I took my time cutting the plaid (for obvious reasons) and cut all pieces in a single layer to make sure I got the match right on. The best way I found to ensure everything lined up was by using my 24” quilting ruler across all of the pieces. And after all of that painstaking work lining it up, I used the Accufeed on my machine (essentially a built-in walking foot) to keep those plaids in place.
The fringe may look difficult and time consuming and it may make you think I’m clever, but it’s so simple you won’t think I’m such a genius. I sewed the front and back seams wrong sides together, pressed them open from the front, and did a long zig-zag stitch down the center seam to stabilize the seam for fringing. I simply pulled threads (while I was on the phone with my sweet mom) and it was done! It really is that easy.
This is an unlined skirt pattern and for sure a wool skirt needs to be lined. I wrote a “How to Line an Unlined Skirt” post to show how to make a pattern for a skirt lining. The lining was made without the front and back seams to eliminate bulk. I then attached it to the yoke. Check it out!
I have a purple skirt in the works for week #3. Doesn’t every girl need a purple skirt?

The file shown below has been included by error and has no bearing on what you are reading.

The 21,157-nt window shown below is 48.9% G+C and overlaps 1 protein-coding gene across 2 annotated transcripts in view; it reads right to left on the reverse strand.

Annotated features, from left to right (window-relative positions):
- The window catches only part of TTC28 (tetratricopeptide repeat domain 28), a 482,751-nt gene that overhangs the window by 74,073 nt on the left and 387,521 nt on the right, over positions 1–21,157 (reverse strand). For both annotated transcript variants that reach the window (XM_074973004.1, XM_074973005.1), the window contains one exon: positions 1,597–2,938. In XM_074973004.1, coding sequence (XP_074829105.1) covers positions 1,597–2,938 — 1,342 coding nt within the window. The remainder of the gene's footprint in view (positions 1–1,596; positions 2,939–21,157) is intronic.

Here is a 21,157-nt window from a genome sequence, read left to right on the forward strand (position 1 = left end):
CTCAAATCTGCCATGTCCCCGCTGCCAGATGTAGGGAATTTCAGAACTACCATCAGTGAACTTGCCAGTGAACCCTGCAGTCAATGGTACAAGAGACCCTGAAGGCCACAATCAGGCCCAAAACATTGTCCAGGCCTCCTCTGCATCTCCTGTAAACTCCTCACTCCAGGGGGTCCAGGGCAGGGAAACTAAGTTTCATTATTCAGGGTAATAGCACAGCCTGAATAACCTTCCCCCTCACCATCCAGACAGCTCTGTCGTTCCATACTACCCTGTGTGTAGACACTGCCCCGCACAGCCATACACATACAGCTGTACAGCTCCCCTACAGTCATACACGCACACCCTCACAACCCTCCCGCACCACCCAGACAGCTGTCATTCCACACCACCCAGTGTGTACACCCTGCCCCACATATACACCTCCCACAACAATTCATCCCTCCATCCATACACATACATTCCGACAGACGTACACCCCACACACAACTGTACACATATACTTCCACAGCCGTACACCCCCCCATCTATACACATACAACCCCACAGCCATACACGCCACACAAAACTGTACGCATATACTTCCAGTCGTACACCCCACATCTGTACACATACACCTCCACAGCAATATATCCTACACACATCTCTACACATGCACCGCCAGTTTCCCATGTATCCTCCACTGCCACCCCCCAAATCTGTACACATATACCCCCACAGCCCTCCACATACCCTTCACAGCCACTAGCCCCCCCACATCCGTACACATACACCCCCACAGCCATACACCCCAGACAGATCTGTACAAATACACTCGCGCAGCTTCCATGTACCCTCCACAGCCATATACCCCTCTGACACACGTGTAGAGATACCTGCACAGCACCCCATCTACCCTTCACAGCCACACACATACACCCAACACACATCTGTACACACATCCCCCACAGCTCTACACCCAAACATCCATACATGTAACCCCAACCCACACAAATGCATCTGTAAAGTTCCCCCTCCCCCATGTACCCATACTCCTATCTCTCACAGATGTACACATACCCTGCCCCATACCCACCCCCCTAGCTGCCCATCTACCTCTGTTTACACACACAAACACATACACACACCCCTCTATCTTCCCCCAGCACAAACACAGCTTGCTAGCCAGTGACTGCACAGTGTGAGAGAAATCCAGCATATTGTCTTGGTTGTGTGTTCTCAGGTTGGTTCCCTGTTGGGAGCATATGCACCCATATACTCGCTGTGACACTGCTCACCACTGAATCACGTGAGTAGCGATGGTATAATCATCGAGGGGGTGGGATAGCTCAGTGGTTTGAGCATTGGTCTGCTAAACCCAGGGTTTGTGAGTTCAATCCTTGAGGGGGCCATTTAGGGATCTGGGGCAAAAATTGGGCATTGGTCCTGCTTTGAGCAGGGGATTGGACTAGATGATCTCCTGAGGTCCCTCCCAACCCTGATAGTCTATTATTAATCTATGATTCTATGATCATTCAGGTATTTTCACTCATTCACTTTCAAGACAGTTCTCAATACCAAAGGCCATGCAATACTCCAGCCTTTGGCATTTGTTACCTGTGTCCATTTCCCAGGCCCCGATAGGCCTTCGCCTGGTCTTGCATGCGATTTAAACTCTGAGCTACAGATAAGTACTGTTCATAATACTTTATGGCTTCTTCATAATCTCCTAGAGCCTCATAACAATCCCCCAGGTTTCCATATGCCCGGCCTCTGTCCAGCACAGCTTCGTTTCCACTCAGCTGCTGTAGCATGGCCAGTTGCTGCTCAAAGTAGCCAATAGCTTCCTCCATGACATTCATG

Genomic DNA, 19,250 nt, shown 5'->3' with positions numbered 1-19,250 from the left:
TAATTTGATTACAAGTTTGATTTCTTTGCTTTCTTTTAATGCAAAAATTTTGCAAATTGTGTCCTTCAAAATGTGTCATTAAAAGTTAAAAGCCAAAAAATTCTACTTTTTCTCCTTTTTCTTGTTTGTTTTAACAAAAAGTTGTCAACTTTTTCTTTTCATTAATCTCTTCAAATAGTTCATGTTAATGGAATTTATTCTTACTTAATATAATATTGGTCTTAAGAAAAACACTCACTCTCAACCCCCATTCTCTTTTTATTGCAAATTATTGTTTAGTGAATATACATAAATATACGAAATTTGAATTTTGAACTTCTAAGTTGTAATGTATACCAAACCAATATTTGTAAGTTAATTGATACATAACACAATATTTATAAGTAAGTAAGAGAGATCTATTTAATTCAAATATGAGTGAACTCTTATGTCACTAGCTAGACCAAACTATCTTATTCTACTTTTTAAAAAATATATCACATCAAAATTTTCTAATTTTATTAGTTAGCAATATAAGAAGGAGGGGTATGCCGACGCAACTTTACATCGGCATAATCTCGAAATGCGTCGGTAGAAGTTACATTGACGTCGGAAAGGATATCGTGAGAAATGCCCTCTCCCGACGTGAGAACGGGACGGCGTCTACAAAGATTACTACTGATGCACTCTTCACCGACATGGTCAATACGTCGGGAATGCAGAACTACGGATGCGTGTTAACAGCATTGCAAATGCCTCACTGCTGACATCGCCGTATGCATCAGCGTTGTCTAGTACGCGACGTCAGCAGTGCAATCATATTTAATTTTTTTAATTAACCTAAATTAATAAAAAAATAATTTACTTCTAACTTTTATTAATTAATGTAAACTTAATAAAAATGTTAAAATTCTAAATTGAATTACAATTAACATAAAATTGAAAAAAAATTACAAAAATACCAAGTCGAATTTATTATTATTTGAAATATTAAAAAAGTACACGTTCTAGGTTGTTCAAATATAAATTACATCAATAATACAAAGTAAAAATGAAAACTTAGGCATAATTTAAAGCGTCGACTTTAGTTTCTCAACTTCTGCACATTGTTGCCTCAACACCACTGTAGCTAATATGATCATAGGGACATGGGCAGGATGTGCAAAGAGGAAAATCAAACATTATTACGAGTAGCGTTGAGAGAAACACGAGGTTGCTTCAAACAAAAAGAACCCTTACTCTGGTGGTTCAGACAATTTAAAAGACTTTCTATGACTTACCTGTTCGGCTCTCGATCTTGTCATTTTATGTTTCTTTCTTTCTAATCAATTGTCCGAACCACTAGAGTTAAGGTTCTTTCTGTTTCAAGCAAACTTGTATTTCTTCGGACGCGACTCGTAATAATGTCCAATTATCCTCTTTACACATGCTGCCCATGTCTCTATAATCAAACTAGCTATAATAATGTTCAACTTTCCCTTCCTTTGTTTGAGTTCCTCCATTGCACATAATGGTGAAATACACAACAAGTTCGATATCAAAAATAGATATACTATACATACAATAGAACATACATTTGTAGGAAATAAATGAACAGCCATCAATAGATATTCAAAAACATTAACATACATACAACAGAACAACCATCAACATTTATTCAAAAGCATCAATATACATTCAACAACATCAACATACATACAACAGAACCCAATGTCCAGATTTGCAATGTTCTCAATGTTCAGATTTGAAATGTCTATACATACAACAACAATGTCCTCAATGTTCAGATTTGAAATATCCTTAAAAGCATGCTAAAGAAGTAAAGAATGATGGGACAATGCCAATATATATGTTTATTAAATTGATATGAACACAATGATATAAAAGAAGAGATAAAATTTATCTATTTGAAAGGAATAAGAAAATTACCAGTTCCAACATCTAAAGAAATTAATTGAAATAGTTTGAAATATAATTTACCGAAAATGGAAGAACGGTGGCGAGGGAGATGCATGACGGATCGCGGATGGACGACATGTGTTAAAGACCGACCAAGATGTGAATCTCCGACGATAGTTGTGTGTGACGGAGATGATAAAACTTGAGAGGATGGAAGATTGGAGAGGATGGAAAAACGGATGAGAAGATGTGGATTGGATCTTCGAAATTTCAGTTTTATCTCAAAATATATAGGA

It’s week #1 of the “Bottoms-Up” Series - 3 Skirts in 3 Weeks. Skirts are a staple in my wardrobe and some new choices for work and play will be greatly appreciated in my fall wardrobe.
Recently, I taught the Ally Skirt class and it was interesting to see the fabrics and buttons my students brought. One student used a hot pink corduroy with black snaps (very retro) and another used a suiting to add to her work wardrobe. It inspired me to dress up the Ally skirt pattern with a suiting fabric.
I like this cotton suiting because it looks great for fall and winter without being too hot. I didn’t add any pockets but I did lengthen it 4” so it was just below the knee (my favorite go-to length).